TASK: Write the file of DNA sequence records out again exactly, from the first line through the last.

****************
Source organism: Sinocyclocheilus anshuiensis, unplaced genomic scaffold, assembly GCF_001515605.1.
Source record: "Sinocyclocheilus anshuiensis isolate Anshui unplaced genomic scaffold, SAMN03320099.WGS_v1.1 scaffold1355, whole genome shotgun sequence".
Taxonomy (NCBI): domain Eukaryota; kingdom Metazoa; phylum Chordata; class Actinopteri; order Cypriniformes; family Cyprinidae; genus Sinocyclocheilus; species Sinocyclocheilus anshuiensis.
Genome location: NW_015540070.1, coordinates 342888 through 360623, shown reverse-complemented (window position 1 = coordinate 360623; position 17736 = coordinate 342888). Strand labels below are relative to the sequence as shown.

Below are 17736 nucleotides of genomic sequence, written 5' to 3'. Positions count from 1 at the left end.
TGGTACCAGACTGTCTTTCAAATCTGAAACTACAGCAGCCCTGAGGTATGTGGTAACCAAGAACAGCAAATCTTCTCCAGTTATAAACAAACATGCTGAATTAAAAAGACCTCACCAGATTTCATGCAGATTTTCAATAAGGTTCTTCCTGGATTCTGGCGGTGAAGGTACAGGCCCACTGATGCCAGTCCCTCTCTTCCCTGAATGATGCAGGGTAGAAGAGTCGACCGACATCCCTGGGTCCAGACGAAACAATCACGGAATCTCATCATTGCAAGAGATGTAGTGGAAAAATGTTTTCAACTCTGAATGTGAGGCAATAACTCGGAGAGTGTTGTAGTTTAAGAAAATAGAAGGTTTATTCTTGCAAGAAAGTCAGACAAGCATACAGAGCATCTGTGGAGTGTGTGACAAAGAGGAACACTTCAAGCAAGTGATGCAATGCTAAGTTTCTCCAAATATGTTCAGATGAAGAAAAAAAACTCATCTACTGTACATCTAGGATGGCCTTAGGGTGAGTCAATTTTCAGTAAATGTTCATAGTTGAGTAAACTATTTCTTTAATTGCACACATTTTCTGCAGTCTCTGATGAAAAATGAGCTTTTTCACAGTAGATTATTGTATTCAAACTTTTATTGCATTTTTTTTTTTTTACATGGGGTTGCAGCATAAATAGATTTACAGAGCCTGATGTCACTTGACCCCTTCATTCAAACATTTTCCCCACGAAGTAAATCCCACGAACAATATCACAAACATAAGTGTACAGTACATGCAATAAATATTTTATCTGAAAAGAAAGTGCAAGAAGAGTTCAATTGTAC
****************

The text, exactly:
Source organism: Sinocyclocheilus anshuiensis, unplaced genomic scaffold, assembly GCF_001515605.1.
Source record: "Sinocyclocheilus anshuiensis isolate Anshui unplaced genomic scaffold, SAMN03320099.WGS_v1.1 scaffold1355, whole genome shotgun sequence".
Taxonomy (NCBI): domain Eukaryota; kingdom Metazoa; phylum Chordata; class Actinopteri; order Cypriniformes; family Cyprinidae; genus Sinocyclocheilus; species Sinocyclocheilus anshuiensis.
Genome location: NW_015540070.1, coordinates 342888 through 360623, shown reverse-complemented (window position 1 = coordinate 360623; position 17736 = coordinate 342888). Strand labels below are relative to the sequence as shown.

Below are 17736 nucleotides of genomic sequence, written 5' to 3'. Positions count from 1 at the left end.
TGGTACCAGACTGTCTTTCAAATCTGAAACTACAGCAGCCCTGAGGTATGTGGTAACCAAGAACAGCAAATCTTCTCCAGTTATAAACAAACATGCTGAATTAAAAAGACCTCACCAGATTTCATGCAGATTTTCAATAAGGTTCTTCCTGGATTCTGGCGGTGAAGGTACAGGCCCACTGATGCCAGTCCCTCTCTTCCCTGAATGATGCAGGGTAGAAGAGTCGACCGACATCCCTGGGTCCAGACGAAACAATCACGGAATCTCATCATTGCAAGAGATGTAGTGGAAAAATGTTTTCAACTCTGAATGTGAGGCAATAACTCGGAGAGTGTTGTAGTTTAAGAAAATAGAAGGTTTATTCTTGCAAGAAAGTCAGACAAGCATACAGAGCATCTGTGGAGTGTGTGACAAAGAGGAACACTTCAAGCAAGTGATGCAATGCTAAGTTTCTCCAAATATGTTCAGATGAAGAAAAAAAACTCATCTACTGTACATCTAGGATGGCCTTAGGGTGAGTCAATTTTCAGTAAATGTTCATAGTTGAGTAAACTATTTCTTTAATTGCACACATTTTCTGCAGTCTCTGATGAAAAATGAGCTTTTTCACAGTAGATTATTGTATTCAAACTTTTATTGCATTTTTTTTTTTTTACATGGGGTTGCAGCATAAATAGATTTACAGAGCCTGATGTCACTTGACCCCTTCATTCAAACATTTTCCCCACGAAGTAAATCCCACGAACAATATCACAAACATAAGTGTACAGTACATGCAATAAATATTTTATCTGAAAAGAAAGTGCAAGAAGAGTTCAATTGTAC